Experimental and numerical results establishing the limits at which the Raman backscattered (RBS) radiation can be used as a diagnostic tool for real laser-plasma accelerators are presented. As an example of the acceleration structure, we consider the down-ramp plasma density electron injector operated in the plasma cavitation (bubble) regime. Transition from linear to nonlinear RBS, and to wave breaking is demonstrated experimentally and analyzed numerically and analytically.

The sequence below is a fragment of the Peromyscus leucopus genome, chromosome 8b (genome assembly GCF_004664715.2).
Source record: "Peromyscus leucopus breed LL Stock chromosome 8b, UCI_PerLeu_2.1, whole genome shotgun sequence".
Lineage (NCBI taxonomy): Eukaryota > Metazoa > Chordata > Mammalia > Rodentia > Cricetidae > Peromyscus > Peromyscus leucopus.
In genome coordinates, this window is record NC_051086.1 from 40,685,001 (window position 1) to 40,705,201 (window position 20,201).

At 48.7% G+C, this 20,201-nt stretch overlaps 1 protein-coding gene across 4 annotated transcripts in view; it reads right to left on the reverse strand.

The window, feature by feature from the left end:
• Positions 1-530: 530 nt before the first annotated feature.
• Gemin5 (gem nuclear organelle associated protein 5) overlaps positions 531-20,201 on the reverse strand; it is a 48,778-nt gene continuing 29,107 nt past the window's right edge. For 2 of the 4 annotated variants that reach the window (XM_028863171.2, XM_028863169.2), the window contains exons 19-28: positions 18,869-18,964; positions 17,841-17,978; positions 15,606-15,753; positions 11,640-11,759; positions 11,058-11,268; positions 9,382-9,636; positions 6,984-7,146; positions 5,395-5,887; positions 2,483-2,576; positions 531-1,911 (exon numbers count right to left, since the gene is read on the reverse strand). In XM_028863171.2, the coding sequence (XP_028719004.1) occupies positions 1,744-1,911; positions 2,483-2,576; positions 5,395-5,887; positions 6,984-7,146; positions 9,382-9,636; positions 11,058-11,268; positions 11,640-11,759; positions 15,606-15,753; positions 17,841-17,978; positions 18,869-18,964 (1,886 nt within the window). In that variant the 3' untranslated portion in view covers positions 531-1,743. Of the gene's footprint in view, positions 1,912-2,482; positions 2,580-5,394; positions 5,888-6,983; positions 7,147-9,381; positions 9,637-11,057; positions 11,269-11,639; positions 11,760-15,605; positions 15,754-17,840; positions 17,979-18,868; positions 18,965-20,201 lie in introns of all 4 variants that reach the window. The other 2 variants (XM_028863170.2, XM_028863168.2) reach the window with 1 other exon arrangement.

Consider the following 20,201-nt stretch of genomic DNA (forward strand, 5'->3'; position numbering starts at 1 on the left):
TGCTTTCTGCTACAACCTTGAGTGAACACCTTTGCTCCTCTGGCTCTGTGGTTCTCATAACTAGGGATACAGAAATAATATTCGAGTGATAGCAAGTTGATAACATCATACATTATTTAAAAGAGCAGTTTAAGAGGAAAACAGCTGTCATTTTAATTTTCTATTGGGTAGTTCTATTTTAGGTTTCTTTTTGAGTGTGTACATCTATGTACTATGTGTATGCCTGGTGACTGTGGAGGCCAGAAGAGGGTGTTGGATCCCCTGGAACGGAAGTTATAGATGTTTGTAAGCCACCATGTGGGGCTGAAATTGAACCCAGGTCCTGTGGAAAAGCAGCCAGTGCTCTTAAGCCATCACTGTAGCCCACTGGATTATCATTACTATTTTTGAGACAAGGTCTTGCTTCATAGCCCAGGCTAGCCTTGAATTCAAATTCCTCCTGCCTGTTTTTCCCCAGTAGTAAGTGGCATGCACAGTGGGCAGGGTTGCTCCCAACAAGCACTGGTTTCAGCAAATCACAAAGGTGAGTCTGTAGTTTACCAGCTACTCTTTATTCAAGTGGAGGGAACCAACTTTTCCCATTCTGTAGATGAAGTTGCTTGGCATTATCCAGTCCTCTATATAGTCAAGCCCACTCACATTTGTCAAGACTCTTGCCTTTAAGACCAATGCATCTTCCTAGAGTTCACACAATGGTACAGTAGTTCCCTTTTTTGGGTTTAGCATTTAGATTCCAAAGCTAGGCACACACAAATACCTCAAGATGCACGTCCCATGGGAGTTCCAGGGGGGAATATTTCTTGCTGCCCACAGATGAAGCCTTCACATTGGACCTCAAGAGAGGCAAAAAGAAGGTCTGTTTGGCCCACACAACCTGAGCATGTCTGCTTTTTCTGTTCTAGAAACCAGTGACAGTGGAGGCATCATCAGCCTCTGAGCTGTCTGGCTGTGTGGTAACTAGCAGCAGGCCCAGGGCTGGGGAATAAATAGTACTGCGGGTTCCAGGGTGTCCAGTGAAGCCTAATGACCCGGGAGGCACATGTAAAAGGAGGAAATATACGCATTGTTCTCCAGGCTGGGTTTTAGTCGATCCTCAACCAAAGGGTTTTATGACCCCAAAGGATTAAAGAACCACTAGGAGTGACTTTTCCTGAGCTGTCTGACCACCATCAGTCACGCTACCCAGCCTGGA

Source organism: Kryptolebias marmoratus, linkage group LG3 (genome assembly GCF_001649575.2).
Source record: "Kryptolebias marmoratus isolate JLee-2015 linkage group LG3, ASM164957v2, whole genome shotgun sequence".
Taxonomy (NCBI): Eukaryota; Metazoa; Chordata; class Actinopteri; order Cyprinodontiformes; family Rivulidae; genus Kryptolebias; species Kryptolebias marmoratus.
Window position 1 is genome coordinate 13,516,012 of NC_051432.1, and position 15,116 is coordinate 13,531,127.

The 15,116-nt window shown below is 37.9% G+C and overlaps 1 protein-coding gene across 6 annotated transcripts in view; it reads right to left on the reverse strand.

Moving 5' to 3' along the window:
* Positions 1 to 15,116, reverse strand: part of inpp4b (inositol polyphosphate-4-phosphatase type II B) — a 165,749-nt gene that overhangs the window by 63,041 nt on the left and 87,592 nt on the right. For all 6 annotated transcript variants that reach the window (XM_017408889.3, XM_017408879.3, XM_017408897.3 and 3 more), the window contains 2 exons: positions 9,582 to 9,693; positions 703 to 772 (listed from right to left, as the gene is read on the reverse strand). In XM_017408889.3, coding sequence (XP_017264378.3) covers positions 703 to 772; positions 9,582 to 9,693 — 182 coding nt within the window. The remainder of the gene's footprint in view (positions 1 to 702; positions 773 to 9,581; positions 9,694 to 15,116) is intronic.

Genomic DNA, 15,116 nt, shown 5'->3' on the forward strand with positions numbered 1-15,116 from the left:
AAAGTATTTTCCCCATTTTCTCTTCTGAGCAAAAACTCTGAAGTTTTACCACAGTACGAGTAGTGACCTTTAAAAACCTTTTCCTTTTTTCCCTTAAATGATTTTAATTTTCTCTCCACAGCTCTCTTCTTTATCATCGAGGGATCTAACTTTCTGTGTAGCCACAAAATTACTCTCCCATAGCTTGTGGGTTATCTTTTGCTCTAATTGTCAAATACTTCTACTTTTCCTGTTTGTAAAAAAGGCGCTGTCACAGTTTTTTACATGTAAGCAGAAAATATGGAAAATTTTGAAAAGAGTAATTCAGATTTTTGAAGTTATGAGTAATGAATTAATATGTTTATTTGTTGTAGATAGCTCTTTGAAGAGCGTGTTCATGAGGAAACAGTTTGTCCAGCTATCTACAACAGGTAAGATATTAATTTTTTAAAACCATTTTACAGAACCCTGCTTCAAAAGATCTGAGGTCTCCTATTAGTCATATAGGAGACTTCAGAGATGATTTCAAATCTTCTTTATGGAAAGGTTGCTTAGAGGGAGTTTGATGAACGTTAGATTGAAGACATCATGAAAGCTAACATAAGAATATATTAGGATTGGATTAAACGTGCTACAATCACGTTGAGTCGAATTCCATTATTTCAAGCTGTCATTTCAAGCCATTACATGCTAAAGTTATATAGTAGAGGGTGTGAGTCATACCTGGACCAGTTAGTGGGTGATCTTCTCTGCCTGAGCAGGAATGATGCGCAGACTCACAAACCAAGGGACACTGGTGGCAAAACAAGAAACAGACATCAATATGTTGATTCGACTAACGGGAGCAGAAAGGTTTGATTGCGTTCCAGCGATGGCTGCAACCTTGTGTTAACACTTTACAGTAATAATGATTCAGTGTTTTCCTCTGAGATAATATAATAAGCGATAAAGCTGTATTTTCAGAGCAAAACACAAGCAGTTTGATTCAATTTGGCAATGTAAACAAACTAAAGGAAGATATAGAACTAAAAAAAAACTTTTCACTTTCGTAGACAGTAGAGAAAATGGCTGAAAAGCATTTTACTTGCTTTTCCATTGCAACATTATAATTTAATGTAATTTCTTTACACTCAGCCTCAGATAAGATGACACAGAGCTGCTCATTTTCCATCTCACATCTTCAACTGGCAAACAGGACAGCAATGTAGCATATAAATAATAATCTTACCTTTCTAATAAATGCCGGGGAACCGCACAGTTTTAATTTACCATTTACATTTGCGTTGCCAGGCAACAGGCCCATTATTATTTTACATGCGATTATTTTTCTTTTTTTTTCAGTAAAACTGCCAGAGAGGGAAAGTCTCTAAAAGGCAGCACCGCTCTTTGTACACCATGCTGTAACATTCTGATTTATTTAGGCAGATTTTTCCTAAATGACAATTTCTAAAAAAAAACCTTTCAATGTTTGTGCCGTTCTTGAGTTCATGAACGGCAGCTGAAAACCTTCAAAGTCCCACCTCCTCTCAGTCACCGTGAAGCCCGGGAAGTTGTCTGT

Raman backscattering, the reflection of laser light from electron plasma waves, can provide a valuable diagnostic of the plasma density. In the simplest picture, the frequency of the backscattered light is downshifted by the plasma frequency, which is proportional to the square root of the electron density. Ultra-high power lasers introduce nonlinear and relativistic corrections to this simple relationship between the frequency shift and plasma density. In laser wakefield accelerators, the picture is further complicated by the relativistic effects associated with the ultra-short pulse duration, structured targets, bubble and sheath formation, wave breaking and phase-mixing processes that destroy the periodic structure of the plasma wave. Here we present experimental and numerical results establishing the limits at which the Raman backscattered radiation can be used as a diagnostic for real laser-plasma accelerators. As an example, we consider the down-ramp plasma density electron injector operated in the plasma cavitation (bubble) regime.
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